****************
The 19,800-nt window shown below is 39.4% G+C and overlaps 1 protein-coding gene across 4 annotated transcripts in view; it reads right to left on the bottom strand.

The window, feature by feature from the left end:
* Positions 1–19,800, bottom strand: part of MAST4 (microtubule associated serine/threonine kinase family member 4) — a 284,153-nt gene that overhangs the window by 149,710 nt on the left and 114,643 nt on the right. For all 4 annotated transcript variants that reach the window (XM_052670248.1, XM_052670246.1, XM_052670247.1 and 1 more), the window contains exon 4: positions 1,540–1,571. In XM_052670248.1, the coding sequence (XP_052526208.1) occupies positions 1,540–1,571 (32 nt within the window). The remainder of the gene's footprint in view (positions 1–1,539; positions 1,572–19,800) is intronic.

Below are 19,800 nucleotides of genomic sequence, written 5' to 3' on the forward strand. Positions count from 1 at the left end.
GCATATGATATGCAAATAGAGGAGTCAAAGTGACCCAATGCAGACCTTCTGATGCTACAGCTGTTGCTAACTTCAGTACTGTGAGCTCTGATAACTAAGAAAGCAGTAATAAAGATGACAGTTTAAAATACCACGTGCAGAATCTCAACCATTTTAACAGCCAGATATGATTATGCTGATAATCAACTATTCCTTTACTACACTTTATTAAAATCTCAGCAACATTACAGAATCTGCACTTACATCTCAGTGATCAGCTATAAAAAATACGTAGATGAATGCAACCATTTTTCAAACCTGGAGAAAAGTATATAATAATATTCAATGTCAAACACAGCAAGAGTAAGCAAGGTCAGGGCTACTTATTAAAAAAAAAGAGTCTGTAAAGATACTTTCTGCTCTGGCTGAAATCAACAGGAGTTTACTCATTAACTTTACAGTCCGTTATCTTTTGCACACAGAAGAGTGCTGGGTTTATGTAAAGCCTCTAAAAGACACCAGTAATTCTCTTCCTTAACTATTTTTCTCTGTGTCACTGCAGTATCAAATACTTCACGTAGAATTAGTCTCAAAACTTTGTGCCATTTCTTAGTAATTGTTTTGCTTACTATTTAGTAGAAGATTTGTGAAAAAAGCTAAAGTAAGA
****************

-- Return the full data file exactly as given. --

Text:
The 19,800-nt window shown below is 39.4% G+C and overlaps 1 protein-coding gene across 4 annotated transcripts in view; it reads right to left on the bottom strand.

The window, feature by feature from the left end:
* Positions 1–19,800, bottom strand: part of MAST4 (microtubule associated serine/threonine kinase family member 4) — a 284,153-nt gene that overhangs the window by 149,710 nt on the left and 114,643 nt on the right. For all 4 annotated transcript variants that reach the window (XM_052670248.1, XM_052670246.1, XM_052670247.1 and 1 more), the window contains exon 4: positions 1,540–1,571. In XM_052670248.1, the coding sequence (XP_052526208.1) occupies positions 1,540–1,571 (32 nt within the window). The remainder of the gene's footprint in view (positions 1–1,539; positions 1,572–19,800) is intronic.

Below are 19,800 nucleotides of genomic sequence, written 5' to 3' on the forward strand. Positions count from 1 at the left end.
GCATATGATATGCAAATAGAGGAGTCAAAGTGACCCAATGCAGACCTTCTGATGCTACAGCTGTTGCTAACTTCAGTACTGTGAGCTCTGATAACTAAGAAAGCAGTAATAAAGATGACAGTTTAAAATACCACGTGCAGAATCTCAACCATTTTAACAGCCAGATATGATTATGCTGATAATCAACTATTCCTTTACTACACTTTATTAAAATCTCAGCAACATTACAGAATCTGCACTTACATCTCAGTGATCAGCTATAAAAAATACGTAGATGAATGCAACCATTTTTCAAACCTGGAGAAAAGTATATAATAATATTCAATGTCAAACACAGCAAGAGTAAGCAAGGTCAGGGCTACTTATTAAAAAAAAAGAGTCTGTAAAGATACTTTCTGCTCTGGCTGAAATCAACAGGAGTTTACTCATTAACTTTACAGTCCGTTATCTTTTGCACACAGAAGAGTGCTGGGTTTATGTAAAGCCTCTAAAAGACACCAGTAATTCTCTTCCTTAACTATTTTTCTCTGTGTCACTGCAGTATCAAATACTTCACGTAGAATTAGTCTCAAAACTTTGTGCCATTTCTTAGTAATTGTTTTGCTTACTATTTAGTAGAAGATTTGTGAAAAAAGCTAAAGTAAGA